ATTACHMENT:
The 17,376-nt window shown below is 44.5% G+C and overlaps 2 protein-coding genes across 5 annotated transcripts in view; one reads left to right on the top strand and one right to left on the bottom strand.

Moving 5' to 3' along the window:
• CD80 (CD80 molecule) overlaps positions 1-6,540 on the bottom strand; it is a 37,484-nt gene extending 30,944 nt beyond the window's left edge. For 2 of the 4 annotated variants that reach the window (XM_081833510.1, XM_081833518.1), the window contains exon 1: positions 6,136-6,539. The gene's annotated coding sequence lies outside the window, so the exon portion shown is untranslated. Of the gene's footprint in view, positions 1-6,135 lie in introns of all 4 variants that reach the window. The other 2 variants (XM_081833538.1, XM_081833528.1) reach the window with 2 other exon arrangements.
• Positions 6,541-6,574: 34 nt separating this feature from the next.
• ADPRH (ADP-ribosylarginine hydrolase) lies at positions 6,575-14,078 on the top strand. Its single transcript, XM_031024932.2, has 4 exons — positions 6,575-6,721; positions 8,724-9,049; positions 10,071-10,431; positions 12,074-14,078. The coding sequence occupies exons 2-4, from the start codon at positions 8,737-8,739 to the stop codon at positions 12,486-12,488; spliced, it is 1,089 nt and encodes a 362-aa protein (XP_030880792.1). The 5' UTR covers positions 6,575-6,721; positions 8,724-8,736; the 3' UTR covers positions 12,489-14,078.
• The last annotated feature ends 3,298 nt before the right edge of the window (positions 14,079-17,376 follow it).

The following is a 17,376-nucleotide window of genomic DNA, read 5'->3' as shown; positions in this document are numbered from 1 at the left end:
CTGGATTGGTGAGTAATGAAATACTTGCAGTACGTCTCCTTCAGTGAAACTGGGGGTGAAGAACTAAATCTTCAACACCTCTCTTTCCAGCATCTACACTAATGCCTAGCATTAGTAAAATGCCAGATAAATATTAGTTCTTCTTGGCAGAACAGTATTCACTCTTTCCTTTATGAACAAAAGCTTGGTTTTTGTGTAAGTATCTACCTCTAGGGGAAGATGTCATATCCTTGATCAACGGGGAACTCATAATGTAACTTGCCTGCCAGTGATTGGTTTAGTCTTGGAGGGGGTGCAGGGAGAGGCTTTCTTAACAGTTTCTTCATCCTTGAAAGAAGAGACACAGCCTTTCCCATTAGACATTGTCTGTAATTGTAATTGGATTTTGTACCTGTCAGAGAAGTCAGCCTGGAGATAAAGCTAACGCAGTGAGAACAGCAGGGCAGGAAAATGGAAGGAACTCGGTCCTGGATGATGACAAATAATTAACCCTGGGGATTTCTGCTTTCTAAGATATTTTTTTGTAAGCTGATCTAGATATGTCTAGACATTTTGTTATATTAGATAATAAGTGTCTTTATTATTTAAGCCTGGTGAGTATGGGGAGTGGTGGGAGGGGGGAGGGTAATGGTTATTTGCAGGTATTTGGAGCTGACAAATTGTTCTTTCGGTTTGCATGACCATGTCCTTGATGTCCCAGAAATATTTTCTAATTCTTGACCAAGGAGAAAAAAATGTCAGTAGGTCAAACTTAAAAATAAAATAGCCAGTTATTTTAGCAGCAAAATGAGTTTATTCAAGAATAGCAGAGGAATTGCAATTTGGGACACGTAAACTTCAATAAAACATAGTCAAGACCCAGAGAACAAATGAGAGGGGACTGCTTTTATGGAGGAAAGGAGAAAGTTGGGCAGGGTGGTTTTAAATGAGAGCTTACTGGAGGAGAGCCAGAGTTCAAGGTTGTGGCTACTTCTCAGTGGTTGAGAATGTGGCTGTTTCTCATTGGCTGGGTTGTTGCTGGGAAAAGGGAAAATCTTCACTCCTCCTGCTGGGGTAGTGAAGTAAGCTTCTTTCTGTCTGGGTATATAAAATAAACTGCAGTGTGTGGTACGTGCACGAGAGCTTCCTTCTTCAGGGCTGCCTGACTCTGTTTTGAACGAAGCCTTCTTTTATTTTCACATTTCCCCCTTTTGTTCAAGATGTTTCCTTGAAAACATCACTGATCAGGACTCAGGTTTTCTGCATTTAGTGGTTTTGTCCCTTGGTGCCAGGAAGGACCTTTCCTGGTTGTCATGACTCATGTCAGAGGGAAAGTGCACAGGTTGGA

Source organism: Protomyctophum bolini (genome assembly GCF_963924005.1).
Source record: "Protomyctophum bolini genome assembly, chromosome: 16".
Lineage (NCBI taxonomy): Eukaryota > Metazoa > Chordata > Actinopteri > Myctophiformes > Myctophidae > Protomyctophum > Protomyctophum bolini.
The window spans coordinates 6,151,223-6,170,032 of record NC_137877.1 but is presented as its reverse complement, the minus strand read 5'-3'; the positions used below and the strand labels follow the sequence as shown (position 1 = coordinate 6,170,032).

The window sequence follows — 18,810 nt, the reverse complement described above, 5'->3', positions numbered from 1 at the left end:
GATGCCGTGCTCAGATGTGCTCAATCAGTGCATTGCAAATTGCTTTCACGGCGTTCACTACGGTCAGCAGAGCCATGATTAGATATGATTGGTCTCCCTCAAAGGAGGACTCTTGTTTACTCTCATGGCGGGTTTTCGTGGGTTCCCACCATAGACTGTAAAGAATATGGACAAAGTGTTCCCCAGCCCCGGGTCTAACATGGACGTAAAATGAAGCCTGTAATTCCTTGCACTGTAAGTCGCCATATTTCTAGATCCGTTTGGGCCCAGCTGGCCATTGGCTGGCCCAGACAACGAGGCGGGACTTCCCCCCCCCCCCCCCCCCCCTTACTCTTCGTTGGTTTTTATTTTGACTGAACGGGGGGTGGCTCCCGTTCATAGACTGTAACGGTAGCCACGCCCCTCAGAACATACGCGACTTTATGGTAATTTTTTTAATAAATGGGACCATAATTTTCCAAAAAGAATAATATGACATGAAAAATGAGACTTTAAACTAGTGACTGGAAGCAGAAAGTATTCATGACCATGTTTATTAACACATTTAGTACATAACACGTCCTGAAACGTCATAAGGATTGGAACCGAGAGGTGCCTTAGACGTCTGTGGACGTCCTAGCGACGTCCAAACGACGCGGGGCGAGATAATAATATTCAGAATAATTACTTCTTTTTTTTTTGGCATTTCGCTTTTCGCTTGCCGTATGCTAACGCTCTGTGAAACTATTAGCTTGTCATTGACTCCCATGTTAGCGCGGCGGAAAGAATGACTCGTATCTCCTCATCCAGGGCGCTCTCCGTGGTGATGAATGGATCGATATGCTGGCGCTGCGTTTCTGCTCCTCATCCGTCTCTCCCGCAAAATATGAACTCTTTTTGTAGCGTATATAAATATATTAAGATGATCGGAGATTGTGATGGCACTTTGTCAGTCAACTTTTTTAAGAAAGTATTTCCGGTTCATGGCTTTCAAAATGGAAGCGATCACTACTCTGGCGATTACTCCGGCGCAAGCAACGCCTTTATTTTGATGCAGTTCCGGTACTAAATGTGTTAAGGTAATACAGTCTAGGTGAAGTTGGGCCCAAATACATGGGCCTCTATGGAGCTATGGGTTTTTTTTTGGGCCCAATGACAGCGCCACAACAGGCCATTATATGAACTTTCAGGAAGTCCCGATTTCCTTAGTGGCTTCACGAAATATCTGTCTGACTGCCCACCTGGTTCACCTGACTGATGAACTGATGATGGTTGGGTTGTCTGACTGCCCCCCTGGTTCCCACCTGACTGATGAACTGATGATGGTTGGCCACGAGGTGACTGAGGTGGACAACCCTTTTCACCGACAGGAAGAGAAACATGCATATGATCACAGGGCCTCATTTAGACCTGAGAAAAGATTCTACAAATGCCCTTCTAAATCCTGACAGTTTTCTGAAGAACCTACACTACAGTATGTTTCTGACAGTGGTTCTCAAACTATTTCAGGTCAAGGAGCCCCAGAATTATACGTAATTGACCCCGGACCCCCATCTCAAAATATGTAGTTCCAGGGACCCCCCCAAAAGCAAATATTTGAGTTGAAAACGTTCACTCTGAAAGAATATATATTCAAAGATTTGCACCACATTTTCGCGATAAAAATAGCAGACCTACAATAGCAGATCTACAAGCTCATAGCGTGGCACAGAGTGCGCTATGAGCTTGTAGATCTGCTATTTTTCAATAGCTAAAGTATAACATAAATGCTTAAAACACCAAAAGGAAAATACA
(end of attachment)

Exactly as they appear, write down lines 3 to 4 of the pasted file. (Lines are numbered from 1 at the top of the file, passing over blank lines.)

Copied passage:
• CD80 (CD80 molecule) overlaps positions 1-6,540 on the bottom strand; it is a 37,484-nt gene extending 30,944 nt beyond the window's left edge. For 2 of the 4 annotated variants that reach the window (XM_081833510.1, XM_081833518.1), the window contains exon 1: positions 6,136-6,539. The gene's annotated coding sequence lies outside the window, so the exon portion shown is untranslated. Of the gene's footprint in view, positions 1-6,135 lie in introns of all 4 variants that reach the window. The other 2 variants (XM_081833538.1, XM_081833528.1) reach the window with 2 other exon arrangements.
• Positions 6,541-6,574: 34 nt separating this feature from the next.